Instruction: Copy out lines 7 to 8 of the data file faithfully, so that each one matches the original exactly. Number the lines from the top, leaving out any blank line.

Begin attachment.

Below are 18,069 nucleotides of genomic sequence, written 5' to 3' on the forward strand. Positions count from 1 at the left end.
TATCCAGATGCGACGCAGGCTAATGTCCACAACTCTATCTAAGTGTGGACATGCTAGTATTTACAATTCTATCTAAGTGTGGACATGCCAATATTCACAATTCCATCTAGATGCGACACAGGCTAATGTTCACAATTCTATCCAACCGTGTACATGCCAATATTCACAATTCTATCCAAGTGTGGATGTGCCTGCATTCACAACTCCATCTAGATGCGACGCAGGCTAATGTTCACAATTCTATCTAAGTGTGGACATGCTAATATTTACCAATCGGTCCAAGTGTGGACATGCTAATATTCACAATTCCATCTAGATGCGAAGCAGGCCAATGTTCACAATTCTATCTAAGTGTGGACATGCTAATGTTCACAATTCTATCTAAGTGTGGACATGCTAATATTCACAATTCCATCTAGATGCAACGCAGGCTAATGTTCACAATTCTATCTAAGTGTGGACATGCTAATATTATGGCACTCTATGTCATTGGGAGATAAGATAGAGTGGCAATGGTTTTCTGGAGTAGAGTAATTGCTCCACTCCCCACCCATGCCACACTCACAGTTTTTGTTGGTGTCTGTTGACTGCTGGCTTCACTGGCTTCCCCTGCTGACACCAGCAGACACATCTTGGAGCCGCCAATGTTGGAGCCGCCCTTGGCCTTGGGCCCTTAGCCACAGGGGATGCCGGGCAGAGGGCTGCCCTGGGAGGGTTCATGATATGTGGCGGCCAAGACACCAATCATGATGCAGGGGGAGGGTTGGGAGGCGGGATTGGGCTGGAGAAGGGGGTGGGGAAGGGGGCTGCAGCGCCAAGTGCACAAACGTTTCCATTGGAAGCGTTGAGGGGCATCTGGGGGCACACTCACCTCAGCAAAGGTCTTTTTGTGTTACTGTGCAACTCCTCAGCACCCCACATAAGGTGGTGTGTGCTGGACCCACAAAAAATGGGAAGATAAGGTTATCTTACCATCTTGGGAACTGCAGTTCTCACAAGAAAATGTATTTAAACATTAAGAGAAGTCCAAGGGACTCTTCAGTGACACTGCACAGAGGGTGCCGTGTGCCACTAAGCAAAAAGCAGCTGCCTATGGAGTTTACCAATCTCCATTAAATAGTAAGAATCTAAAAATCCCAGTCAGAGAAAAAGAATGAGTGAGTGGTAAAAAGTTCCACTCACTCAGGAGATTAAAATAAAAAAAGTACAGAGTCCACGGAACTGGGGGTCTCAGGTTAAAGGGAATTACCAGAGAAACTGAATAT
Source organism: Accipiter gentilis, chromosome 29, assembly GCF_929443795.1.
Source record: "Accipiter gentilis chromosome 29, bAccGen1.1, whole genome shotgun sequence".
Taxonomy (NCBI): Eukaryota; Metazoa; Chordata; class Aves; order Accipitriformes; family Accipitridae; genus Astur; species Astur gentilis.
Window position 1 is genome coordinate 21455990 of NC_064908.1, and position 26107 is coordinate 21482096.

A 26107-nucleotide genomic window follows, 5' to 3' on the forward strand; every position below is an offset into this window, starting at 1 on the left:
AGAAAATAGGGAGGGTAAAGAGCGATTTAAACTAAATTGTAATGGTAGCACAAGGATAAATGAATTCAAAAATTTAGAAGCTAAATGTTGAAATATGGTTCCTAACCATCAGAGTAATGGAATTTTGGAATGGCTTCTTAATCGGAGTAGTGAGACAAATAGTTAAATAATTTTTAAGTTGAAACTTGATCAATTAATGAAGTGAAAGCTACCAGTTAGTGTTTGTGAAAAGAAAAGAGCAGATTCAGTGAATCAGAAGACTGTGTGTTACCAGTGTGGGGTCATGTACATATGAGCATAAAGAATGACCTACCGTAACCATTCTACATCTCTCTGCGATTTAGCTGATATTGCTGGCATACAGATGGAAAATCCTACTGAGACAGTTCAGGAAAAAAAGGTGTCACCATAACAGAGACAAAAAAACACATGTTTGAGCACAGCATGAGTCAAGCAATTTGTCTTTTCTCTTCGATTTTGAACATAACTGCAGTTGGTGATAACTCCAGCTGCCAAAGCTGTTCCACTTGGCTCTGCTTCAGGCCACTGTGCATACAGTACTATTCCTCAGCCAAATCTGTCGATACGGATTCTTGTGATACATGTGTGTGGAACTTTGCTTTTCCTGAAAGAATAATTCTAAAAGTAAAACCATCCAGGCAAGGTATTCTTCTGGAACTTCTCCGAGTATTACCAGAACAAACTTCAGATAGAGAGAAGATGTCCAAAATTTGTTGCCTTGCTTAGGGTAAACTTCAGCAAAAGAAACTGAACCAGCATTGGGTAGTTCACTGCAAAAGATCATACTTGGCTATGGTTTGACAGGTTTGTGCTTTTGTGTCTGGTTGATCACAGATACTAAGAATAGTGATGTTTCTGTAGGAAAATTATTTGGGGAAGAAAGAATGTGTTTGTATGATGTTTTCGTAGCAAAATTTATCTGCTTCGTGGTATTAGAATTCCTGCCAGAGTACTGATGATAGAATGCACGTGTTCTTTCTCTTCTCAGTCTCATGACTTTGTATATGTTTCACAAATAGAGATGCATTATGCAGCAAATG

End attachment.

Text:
A 26107-nucleotide genomic window follows, 5' to 3' on the forward strand; every position below is an offset into this window, starting at 1 on the left:
AGAAAATAGGGAGGGTAAAGAGCGATTTAAACTAAATTGTAATGGTAGCACAAGGATAAATGAATTCAAAAATTTAGAAGCTAAATGTTGAAATATGGTTCCTAACCATCAGAGTAATGGAATTTTGGAATGGCTTCTTAATCGGAGTAGTGAGACAAATAGTTAAATAATTTTTAAGTTGAAACTTGATCAATTAATGAAGTGAAAGCTACCAGTTAGTGTTTGTGAAAAGAAAAGAGCAGATTCAGTGAATCAGAAGACTGTGTGTTACCAGTGTGGGGTCATGTACATATGAGCATAAAGAATGACCTACCGTAACCATTCTACATCTCTCTGCGATTTAGCTGATATTGCTGGCATACAGATGGAAAATCCTACTGAGACAGTTCAGGAAAAAAAGGTGTCACCATAACAGAGACAAAAAAACACATGTTTGAGCACAGCATGAGTCAAGCAATTTGTCTTTTCTCTTCGATTTTGAACATAACTGCAGTTGGTGATAACTCCAGCTGCCAAAGCTGTTCCACTTGGCTCTGCTTCAGGCCACTGTGCATACAGTACTATTCCTCAGCCAAATCTGTCGATACGGATTCTTGTGATACATGTGTGTGGAACTTTGCTTTTCCTGAAAGAATAATTCTAAAAGTAAAACCATCCAGGCAAGGTATTCTTCTGGAACTTCTCCGAGTATTACCAGAACAAACTTCAGATAGAGAGAAGATGTCCAAAATTTGTTGCCTTGCTTAGGGTAAACTTCAGCAAAAGAAACTGAACCAGCATTGGGTAGTTCACTGCAAAAGATCATACTTGGCTATGGTTTGACAGGTTTGTGCTTTTGTGTCTGGTTGATCACAGATACTAAGAATAGTGATGTTTCTGTAGGAAAATTATTTGGGGAAGAAAGAATGTGTTTGTATGATGTTTTCGTAGCAAAATTTATCTGCTTCGTGGTATTAGAATTCCTGCCAGAGTACTGATGATAGAATGCACGTGTTCTTTCTCTTCTCAGTCTCATGACTTTGTATATGTTTCACAAATAGAGATGCATTATGCAGCAAATG